What is the purpose of studying English? How does language underpin politics? What role, if any, should the subject play within democratic society? Attempts to understand attitudes towards these questions in the early-to-mid-twentieth century have previously emphasized two hostile schools of thought. Firstly, an approach towards criticism influenced by the Cambridge critic F.R. Leavis, who emphasized both the moral seriousness of literature.

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Banks, politics, and the financial crisis: a demand for culture change (Part 2)

The retail side of banks’ business culture is of particular political significance; public disapproval of wholesale and shadow banking behaviour flow less readily into voter intentions. It is through the prism of experience of retail banking that politicians and the public believe themselves to be afforded insight into banks’ failure in these more remote areas

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A look into clinical pathology and medical publishing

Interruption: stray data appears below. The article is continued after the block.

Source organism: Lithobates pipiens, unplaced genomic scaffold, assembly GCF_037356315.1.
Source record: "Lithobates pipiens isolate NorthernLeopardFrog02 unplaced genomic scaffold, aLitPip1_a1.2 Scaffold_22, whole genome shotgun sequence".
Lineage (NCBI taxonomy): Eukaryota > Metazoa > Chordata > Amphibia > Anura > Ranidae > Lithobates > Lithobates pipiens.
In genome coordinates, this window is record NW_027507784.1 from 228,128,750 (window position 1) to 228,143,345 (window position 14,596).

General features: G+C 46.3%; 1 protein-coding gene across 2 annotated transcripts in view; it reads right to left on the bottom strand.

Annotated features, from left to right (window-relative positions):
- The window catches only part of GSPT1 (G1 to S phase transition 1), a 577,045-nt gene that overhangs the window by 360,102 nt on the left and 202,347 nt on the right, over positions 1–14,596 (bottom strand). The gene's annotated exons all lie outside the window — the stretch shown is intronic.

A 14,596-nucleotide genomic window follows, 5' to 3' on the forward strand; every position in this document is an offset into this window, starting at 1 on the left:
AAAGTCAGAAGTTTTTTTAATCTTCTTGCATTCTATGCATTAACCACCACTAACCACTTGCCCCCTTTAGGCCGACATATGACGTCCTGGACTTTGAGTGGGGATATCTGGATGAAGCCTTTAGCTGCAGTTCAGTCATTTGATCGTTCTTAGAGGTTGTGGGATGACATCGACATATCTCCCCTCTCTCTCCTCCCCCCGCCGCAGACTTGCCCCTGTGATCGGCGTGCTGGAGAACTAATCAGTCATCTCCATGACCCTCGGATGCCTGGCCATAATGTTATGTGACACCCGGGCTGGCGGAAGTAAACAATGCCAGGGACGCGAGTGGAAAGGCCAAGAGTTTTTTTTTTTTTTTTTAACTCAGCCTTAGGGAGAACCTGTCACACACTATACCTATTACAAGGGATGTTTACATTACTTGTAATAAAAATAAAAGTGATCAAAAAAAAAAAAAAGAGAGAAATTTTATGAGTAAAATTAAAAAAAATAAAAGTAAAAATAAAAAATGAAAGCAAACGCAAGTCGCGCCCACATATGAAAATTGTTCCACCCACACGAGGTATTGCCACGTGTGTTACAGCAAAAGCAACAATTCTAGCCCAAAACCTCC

Clinical pathology covers a broad range of responsibilities and functions in medicine. As a discipline, it includes clinical (bio)chemistry, medical microbiology, hematology, coagulation, clinical immunology, and increasingly molecular diagnostics. We recently sat down with the Editor of the American Journal of Clinical Pathology, Dr. Michael L. Wilson, to learn the vital importance of this field.

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European Heart Journal

The Mediterranean-style diet on heart disease and stroke

Coronary artery disease is the leading cause of death in many countries, but its prevalence has changed significantly during the last 50 years. Death rates from heart disease have fallen dramatically in western countries, but increased in many ‘developing’ countries. These large population-wide changes suggest environmental factors, including diet, are a major determinant of the risk of heart disease.